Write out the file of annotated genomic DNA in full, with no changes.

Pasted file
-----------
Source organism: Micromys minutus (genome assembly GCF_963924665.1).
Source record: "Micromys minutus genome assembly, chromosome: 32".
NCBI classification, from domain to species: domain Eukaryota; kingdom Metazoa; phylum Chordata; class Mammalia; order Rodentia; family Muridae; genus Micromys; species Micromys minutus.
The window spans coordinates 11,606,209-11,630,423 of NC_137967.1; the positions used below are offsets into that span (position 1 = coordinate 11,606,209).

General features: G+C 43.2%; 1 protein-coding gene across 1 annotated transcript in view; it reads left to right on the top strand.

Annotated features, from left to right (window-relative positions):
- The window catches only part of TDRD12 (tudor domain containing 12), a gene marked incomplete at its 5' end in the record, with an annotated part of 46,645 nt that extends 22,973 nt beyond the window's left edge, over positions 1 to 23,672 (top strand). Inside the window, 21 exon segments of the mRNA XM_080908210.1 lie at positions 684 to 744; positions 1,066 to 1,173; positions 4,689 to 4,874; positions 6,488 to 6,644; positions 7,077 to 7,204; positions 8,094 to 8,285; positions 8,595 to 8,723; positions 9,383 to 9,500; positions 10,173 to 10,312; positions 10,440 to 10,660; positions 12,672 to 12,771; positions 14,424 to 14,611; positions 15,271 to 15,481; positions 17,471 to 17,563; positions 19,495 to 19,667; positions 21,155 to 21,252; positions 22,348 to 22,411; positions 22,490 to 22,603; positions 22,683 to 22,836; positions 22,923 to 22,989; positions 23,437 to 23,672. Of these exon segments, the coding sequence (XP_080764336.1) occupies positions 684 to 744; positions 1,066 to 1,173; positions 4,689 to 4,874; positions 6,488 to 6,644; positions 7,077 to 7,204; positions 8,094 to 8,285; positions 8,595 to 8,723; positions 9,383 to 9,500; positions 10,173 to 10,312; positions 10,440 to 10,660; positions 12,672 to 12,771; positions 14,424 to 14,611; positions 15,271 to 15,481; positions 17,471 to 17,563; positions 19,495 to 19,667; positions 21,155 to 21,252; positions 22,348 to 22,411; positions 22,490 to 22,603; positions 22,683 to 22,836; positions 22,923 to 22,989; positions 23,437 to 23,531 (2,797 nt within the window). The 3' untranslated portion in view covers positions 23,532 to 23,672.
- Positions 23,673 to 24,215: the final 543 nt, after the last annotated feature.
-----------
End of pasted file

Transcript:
Source organism: Micromys minutus (genome assembly GCF_963924665.1).
Source record: "Micromys minutus genome assembly, chromosome: 32".
NCBI classification, from domain to species: domain Eukaryota; kingdom Metazoa; phylum Chordata; class Mammalia; order Rodentia; family Muridae; genus Micromys; species Micromys minutus.
The window spans coordinates 11,606,209-11,630,423 of NC_137967.1; the positions used below are offsets into that span (position 1 = coordinate 11,606,209).

General features: G+C 43.2%; 1 protein-coding gene across 1 annotated transcript in view; it reads left to right on the top strand.

Annotated features, from left to right (window-relative positions):
- The window catches only part of TDRD12 (tudor domain containing 12), a gene marked incomplete at its 5' end in the record, with an annotated part of 46,645 nt that extends 22,973 nt beyond the window's left edge, over positions 1 to 23,672 (top strand). Inside the window, 21 exon segments of the mRNA XM_080908210.1 lie at positions 684 to 744; positions 1,066 to 1,173; positions 4,689 to 4,874; positions 6,488 to 6,644; positions 7,077 to 7,204; positions 8,094 to 8,285; positions 8,595 to 8,723; positions 9,383 to 9,500; positions 10,173 to 10,312; positions 10,440 to 10,660; positions 12,672 to 12,771; positions 14,424 to 14,611; positions 15,271 to 15,481; positions 17,471 to 17,563; positions 19,495 to 19,667; positions 21,155 to 21,252; positions 22,348 to 22,411; positions 22,490 to 22,603; positions 22,683 to 22,836; positions 22,923 to 22,989; positions 23,437 to 23,672. Of these exon segments, the coding sequence (XP_080764336.1) occupies positions 684 to 744; positions 1,066 to 1,173; positions 4,689 to 4,874; positions 6,488 to 6,644; positions 7,077 to 7,204; positions 8,094 to 8,285; positions 8,595 to 8,723; positions 9,383 to 9,500; positions 10,173 to 10,312; positions 10,440 to 10,660; positions 12,672 to 12,771; positions 14,424 to 14,611; positions 15,271 to 15,481; positions 17,471 to 17,563; positions 19,495 to 19,667; positions 21,155 to 21,252; positions 22,348 to 22,411; positions 22,490 to 22,603; positions 22,683 to 22,836; positions 22,923 to 22,989; positions 23,437 to 23,531 (2,797 nt within the window). The 3' untranslated portion in view covers positions 23,532 to 23,672.
- Positions 23,673 to 24,215: the final 543 nt, after the last annotated feature.